• High tailwater starts breaking in the middle.

Small surfer is scaled to show an 8m wide wave. Large surfer is scaled to show a 4m wide wave. Wave channel is 1 meter wide. Flow is about 220 liters per second.

In videos only the tailwater elevation is changed. The flow does not change. Tailwater is the water downstream of the wave.


Left or right bowl wave

This variation of a bowl wave has not been manufactured yet at full scale. The left or right bowl wave has the following characteristics:

  • Shoulders of wave upstream of centre of wave.
  • Higher wave height at bowl where the flows from the wave shoulders combine.
  • Different left and right sides
  • High tailwater starts breaking at the peak of the bowl.

Small surfer is scaled to show an 8m wide wave. Large surfer is scaled to show a 4m wide wave. Wave channel is 1 meter wide. Flow is about 220 liters per second.

In video below the flow is about 220 liters per second. Flow and tailwater do not change.


Oblique wave

The oblique wave has not been manufactured yet at full scale. The oblique wave has the following characteristics:

  • One side of wave is upstream and the rest of the wave is downstream.
  • Wave height is progressively higher as the wave goes downstream.
  • At high tailwater, wave breaks from the downstream side.

Small surfer is scaled to show an 8m wide wave. Large surfer is scaled to show a 4m wide wave. Wave channel is 1 meter wide. Flow is about 220 liters per second.

In video below the flow goes from nothing to about 220 liters per second then the tailwater elevation is increased. Tailwater is the water downstream of the wave.


Oblique to perpendicular wave

This variation of an oblique wave has not been manufactured yet at full scale. The oblique to perpendicular wave has the following characteristics:

  • One side of wave is upstream and the rest of the wave is downstream.
  • Wave height is progressively higher as the wave goes downstream.
  • At high tailwater, wave breaks from the downstream side.

Small surfer is scaled to show an 8m wide wave. Large surfer is scaled to show a 4m wide wave. Wave channel is 1 meter wide. Flow is about 220 liters per second.

In video only the tailwater elevation is changed. The flow does not change. Tailwater is the water downstream of the wave.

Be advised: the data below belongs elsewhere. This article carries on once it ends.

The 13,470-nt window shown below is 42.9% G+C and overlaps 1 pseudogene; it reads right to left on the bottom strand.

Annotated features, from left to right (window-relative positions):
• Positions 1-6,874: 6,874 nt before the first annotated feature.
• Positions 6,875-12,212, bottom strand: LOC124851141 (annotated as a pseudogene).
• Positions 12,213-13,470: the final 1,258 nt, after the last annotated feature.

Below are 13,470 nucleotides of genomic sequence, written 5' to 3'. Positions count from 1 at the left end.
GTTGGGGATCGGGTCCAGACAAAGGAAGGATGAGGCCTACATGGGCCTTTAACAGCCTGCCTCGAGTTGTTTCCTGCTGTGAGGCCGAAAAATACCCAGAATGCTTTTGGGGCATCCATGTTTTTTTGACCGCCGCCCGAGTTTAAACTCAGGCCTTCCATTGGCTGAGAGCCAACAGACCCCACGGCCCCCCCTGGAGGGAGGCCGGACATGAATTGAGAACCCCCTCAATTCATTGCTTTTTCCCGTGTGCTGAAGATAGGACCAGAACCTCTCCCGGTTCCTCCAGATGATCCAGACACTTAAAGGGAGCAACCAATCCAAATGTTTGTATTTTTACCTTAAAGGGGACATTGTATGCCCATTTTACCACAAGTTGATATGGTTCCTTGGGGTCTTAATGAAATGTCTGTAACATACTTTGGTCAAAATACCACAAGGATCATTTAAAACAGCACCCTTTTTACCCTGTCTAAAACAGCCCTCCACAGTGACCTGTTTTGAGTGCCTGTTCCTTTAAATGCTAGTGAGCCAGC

A-frame wave

The A-frame wave has not been manufactured yet at full scale. The A-frame wave has the following characteristics:

  • Middle of wave is upstream of the sides.
  • Highest points on wave are on the sides.
  • Symmetrical left and right sides.
  • High tailwater starts breaking on the sides.

Small surfer is scaled to show an 8m wide wave. Large surfer is scaled to show a 4m wide wave. Wave channel is 1 meter wide. Flow is about 220 liters per second.

In video only the tailwater elevation is changed. The flow does not change. Tailwater is the water downstream of the wave.

The video shows a variation of the A-frame wave with bowls on either side. The flow and tailwater does not change.


Perpendicular wave with pile using attack kickers

This kayak focused wave has not been manufactured yet at full scale. The wave has the following characteristics:

  • Wave is outside of channel.
  • Pile forms in centre of wave.
  • Kickers under wave.
  • Symmetrical left and right sides.

Small kayak is scaled to show an 8m wide wave. Large kayak is scaled to show a 4m wide wave. Wave channel is 1 meter wide. Flow is about 220 liters per second.

In video only the tailwater elevation is changed. The flow does not change. Tailwater is the water downstream of the wave.


Wave with pile using attack kickers at end of channel

This kayak focused wave has not been manufactured yet at full scale. The wave has the following characteristics:

  • Wave is outside of channel.
  • Pile forms in centre of wave.
  • No kickers under wave.
  • Symmetrical left and right sides.

Small kayak is scaled to show an 8m wide wave. Large kayak is scaled to show a 4m wide wave. Wave channel is 1 meter wide. Flow is about 220 liters per second.


Bowl outside of channel

This kayak focused wave has not been manufactured yet at full scale. The wave has the following characteristics:

  • Wave is outside of channel.
  • Easy eddy access.
  • Pile forms in centre of wave.
  • No kickers under middle of wave.
  • Symmetrical left and right sides.

Small kayak is scaled to show an 8m wide wave. Large kayak is scaled to show a 4m wide wave. Wave channel is 1 meter wide. Flow is about 220 liters per second.

In video the flow does not change.


Oblique to bowl outside of channel

This kayak focused wave has not been manufactured yet at full scale. The wave has the following characteristics:

  • Wave is outside of channel.
  • Easy eddy access.
  • Pile forms on one side of wave
  • Different right and left sides of wave.

Small kayak is scaled to show an 8m wide wave. Large kayak is scaled to show a 4m wide wave. Wave channel is 1 meter wide. Flow is about 220 liters per second.

In video the flow does not change.


Wave terminology

Top wave is The Mountain in Kananaskis, Alberta. The bottom wave is the surf wave in Bend, Oregon. Both waves are by Surf Anywhere.
  1. Headwater: Water upstream of the wave.
  2. Tailwater: Water downstream of the wave.
  3. Drop: Difference in elevation between headwater elevation and tailwater elevation.